The blueberry aphid, Ericaphis fimbriata or Ericaphis scammelli, is most likely of North American origin and was probably introduced into Europe with plant material. It feeds on blueberries and is a vector of blueberry scorch virus.
Life cycle and appearance of Blueberry aphid
Aphids have a complex life cycle, with both winged and wingless forms of adults and a great variety in colour. In greenhouses, reproduction takes place by parthenogenesis, with unfertilized viviparous females continuing to produce new generations of females. Aphids moult four times before reaching adulthood. With each moult they shed white skin, betraying their presence in the crop.
Wingless females of the blueberry aphid are pale yellow-green. The siphunculi are long and straight.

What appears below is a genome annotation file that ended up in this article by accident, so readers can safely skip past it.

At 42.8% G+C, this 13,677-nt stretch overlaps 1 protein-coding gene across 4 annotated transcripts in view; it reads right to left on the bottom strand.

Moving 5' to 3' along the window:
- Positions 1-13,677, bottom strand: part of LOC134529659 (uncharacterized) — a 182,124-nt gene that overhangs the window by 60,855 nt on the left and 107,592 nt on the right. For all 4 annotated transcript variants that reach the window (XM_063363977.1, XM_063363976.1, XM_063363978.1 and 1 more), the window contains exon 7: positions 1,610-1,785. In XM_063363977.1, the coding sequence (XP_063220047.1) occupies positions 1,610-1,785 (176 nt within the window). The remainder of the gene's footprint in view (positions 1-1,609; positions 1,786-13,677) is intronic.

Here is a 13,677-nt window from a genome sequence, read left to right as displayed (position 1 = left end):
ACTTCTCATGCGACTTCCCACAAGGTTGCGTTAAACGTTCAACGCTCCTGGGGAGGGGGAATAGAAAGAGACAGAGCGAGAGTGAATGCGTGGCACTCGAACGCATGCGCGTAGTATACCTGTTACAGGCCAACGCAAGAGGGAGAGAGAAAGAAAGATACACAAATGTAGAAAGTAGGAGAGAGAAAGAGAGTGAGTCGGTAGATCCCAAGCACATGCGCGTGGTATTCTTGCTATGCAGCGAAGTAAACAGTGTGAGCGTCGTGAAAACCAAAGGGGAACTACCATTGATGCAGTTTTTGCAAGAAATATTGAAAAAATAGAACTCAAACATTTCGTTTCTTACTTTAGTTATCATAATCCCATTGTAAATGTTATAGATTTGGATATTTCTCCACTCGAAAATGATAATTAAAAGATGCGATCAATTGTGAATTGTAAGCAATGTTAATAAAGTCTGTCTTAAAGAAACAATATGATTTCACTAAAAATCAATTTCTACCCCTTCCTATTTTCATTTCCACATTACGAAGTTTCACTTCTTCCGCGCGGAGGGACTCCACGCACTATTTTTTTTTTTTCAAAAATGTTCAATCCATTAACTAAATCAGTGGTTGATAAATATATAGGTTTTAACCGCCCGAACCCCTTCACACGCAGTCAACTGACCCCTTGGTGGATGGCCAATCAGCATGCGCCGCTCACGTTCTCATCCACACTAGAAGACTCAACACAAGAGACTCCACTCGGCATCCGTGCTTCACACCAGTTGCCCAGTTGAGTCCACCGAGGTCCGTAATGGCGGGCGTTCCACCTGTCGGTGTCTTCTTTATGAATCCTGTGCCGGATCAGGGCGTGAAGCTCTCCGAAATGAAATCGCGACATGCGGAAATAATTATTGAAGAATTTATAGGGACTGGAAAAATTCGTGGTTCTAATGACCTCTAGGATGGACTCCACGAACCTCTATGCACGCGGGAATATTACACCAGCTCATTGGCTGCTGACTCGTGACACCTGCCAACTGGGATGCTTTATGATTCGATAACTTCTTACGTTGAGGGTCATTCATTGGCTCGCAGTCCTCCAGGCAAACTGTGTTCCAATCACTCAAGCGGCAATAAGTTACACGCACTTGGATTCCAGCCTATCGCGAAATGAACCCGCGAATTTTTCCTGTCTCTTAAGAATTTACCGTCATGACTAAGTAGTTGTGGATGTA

Blueberry aphids overwinter as eggs on blueberry bushes. The fundatrices (founding mothers) emerging from the eggs produce wingless and winged parthenogenic females which then continue to produce females. The aphids are mainly found on young shoots. Peak aphid densities are reached in June and July. Sexual adults are produced in September and October and the sexual females lay eggs on blueberry bushes for overwintering.
Blueberry aphids live in dense colonies on young shoots of blueberry bushes and produce large amounts of sticky honeydew. The aphids spread blueberry scorch virus. This virus disease can cause severe yield loss.